I'm in my senior year, and that means that I know most of my classmates. This quarter, I'm taking a course on statistics. Two of my classmates are student athletes- athletes whose tuition is paid for by being on a sports team. One of them in the pitcher of the softball team- she comes in with ice on her shoulder some mornings. She was in my oceanography course last spring, and I've gone to some of her games. The other student student athlete I hadn't had as a classmate before, but she's on the soccer team. Soccer season is now. I figured I'd go to a game.
The game was scheduled for 1 PM. I packed my bag with some library books to return, my diabetes supplies, a notebook for boredom, and lots of food in case of hypos. I went to wait for the bus just past noon, and missed a bus going by. The next one didn't come for forty minutes, and traffic was icky. It started to rain when we were halfway there, and I considered just getting off the bus and going to the library instead. I knew I was going to be late, and I didn't know how long a women's college soccer game would last. But I rode the bus all the way, and then went to the stadium. The rain was coming down harder, and some of the spectators were holding umbrellas. There were about five minutes left in the first half. The score was 0 to 0.
I sat down about two feet from the field, and it rained more. During halftime, the rain came down hard, and I asked somebody how hard it had to rain for the game to get rained out. He went and asked an official, and came back to say that games would only be called if there was lightning. It didn't look like lightning. The game resumed after halftime, and I saw that each half was 45 minutes. Real minutes, no subtracting minutes while waiting for penalty kicks or anything. My classmate is our goalie. I learned that in soccer, the goalie defines the team. The other team's goalie was physically amazing. First off, she was built. Second, she made a lot of amazing saves. A double digit number of saves. The ball was in her court a lot, and she didn't let. Our goalie, my classmate, was of a different style. She did a lot of shouting, directing her teamates. The ball rarely got close to her, and when it did, she ran in and got the ball and then kicked it way far away. Thirty minutes into the second half, she ran for the ball, and she didn't run fast enough. Somebody kicked the ball, and it went in the goal. 1 to 0. No more scoring happened during the rest of the game. Both goalies were amazing, but I bet my classmate is going to still be upset about letting in the one goal tomorrow.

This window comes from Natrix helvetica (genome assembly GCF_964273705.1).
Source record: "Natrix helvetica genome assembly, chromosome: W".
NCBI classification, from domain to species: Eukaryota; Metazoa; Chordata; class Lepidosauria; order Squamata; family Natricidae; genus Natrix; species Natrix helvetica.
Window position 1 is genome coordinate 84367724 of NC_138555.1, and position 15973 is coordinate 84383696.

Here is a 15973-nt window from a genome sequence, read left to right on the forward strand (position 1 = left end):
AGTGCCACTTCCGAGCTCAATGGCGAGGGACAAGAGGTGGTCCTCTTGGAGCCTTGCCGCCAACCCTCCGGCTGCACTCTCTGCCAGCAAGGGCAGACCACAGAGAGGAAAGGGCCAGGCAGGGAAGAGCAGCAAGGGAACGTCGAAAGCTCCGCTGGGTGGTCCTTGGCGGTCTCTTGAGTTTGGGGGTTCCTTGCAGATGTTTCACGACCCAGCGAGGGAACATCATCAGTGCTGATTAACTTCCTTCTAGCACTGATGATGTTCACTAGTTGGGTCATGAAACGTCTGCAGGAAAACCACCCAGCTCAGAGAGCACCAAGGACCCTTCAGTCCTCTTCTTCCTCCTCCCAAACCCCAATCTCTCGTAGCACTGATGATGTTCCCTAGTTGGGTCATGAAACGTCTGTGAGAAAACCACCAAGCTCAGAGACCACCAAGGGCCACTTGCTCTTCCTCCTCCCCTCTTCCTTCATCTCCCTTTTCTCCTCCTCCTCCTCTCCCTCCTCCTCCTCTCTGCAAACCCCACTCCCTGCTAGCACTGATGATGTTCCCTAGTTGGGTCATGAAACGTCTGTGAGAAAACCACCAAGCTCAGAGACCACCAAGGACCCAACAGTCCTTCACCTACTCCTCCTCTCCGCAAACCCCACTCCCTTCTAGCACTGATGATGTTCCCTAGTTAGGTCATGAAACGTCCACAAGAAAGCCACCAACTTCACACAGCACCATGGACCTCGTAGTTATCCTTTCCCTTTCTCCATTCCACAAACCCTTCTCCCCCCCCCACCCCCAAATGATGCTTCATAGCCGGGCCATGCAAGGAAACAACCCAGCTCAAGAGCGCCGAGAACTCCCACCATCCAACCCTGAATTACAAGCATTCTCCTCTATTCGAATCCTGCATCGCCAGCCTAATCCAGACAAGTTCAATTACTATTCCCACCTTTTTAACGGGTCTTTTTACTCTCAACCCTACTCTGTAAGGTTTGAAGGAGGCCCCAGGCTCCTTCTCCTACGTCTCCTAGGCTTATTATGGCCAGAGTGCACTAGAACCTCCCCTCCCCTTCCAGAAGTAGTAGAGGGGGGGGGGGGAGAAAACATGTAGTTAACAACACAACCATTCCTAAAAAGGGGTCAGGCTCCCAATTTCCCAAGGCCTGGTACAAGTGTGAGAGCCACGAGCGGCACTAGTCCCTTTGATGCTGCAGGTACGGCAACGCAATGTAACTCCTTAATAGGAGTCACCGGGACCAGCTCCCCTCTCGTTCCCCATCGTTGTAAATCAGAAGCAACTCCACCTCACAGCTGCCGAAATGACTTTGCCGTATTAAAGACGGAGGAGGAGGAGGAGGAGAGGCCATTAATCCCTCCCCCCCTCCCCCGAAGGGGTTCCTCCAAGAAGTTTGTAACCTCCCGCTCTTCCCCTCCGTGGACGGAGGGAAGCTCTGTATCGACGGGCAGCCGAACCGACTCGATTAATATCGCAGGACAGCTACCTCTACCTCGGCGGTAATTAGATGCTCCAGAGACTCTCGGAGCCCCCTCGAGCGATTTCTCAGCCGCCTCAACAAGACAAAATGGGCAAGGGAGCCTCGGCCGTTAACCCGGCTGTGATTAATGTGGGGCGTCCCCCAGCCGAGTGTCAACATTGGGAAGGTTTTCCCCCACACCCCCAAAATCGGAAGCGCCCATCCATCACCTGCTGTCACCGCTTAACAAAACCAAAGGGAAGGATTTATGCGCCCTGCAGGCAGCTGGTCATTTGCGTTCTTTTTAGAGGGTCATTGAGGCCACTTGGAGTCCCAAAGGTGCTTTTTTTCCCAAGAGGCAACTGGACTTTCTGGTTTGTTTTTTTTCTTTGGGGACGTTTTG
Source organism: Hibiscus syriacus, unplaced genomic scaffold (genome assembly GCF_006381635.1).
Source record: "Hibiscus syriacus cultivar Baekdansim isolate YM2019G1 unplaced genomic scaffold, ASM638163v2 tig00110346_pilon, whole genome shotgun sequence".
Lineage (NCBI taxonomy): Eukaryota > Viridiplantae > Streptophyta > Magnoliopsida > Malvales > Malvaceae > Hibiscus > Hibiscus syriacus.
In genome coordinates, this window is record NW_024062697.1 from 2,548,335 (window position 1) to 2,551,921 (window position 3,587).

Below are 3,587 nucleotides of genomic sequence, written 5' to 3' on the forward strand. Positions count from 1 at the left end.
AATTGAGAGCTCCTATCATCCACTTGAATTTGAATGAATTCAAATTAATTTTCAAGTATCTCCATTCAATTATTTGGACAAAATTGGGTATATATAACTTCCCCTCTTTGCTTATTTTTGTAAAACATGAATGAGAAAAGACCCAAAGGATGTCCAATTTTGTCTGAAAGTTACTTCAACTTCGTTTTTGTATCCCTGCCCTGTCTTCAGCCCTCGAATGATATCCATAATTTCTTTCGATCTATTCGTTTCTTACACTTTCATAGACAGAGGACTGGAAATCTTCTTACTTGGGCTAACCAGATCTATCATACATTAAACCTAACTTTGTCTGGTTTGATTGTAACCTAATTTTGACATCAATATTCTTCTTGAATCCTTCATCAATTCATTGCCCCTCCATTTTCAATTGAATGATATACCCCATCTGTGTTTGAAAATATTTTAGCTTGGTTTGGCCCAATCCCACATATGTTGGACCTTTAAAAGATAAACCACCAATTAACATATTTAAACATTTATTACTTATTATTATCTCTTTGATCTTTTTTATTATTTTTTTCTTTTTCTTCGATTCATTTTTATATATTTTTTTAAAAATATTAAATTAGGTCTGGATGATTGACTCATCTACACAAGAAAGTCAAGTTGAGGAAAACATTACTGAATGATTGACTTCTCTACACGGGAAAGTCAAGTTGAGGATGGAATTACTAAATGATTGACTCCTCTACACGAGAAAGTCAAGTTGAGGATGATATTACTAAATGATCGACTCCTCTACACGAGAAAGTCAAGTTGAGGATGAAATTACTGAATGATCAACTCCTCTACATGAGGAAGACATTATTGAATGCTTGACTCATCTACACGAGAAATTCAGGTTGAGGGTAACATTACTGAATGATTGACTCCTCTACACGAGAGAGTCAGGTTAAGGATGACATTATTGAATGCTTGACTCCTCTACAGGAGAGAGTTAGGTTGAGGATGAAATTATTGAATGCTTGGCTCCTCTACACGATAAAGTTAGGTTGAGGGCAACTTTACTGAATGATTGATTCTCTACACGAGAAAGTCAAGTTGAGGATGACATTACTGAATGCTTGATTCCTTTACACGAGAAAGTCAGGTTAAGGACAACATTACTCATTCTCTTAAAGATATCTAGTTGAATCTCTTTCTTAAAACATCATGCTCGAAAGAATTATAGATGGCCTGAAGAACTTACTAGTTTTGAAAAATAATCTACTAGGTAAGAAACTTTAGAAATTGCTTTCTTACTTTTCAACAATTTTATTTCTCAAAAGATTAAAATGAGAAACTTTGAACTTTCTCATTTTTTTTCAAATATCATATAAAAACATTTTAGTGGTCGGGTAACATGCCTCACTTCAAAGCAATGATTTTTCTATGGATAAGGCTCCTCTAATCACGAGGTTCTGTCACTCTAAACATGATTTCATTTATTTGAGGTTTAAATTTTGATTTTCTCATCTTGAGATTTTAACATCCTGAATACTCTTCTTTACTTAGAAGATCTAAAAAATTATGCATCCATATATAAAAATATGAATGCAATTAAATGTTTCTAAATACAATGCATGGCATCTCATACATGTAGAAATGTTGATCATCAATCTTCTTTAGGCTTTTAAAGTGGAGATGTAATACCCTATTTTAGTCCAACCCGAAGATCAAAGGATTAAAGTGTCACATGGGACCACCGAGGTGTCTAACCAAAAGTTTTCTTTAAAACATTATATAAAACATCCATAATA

A lot more raining happened though. I eventually stopped minding being wet, and just admired all the rain. The ground was so wet that when the ball skipped accross the field, it splashed and splashed at every bounce. And remember, this is a smooth, perfect, collegiate field. We got wet. After the game, when I got on the train, I took out my meter and found that it was... wet. Uh oh, uh oh, uh oh. I cleaned it out as best I could but couldn't get it to test my bloodsugar. I went to the library, stayed there awhile, and then went home, started reading through my books, thought I might be hypo, reached for my meter.
Stuck in a strip, but it didn't turn on. Tried a different strip, nothing. Pressed on the button, nothing. So I peeled my used test strip artwork off the back of the meter, and called Accu-Chek. Thought I was going to need a new meter, and the guy on the phone sounded like he thought so too. Then he asked me to open the battery cover, and check the battery. I did. Was the battery wet? No. Take it out and put it back in. Now try turning on the meter. It turned on! I told him to stay on the line while I tried to test my blood sugar. It worked! 78, though I didn't tell him that. I felt kind of foolish and hung up. No new meter, but I don't mind.
Today was the Ron Santo Walk to Cure Diabetes, but I didn't go. Did you know that Ron Santo didn't go on insulin until he had been diagnosed for two years? He wasn't even on insulin yet when he was my age, not until his third year in the major leagues did he take insulin. I read his autobiography on Rosh Hashana. He was diagnosed with prandials in the 400s and fastings normal, no symptoms, age 18. He didn't want to admit he was diabetic, refused insulin. Two years later got sick, lost a lot of weight, had leg cramps (probably ketosis), went on insulin. He is currently a radio announcer who announces Cubs games.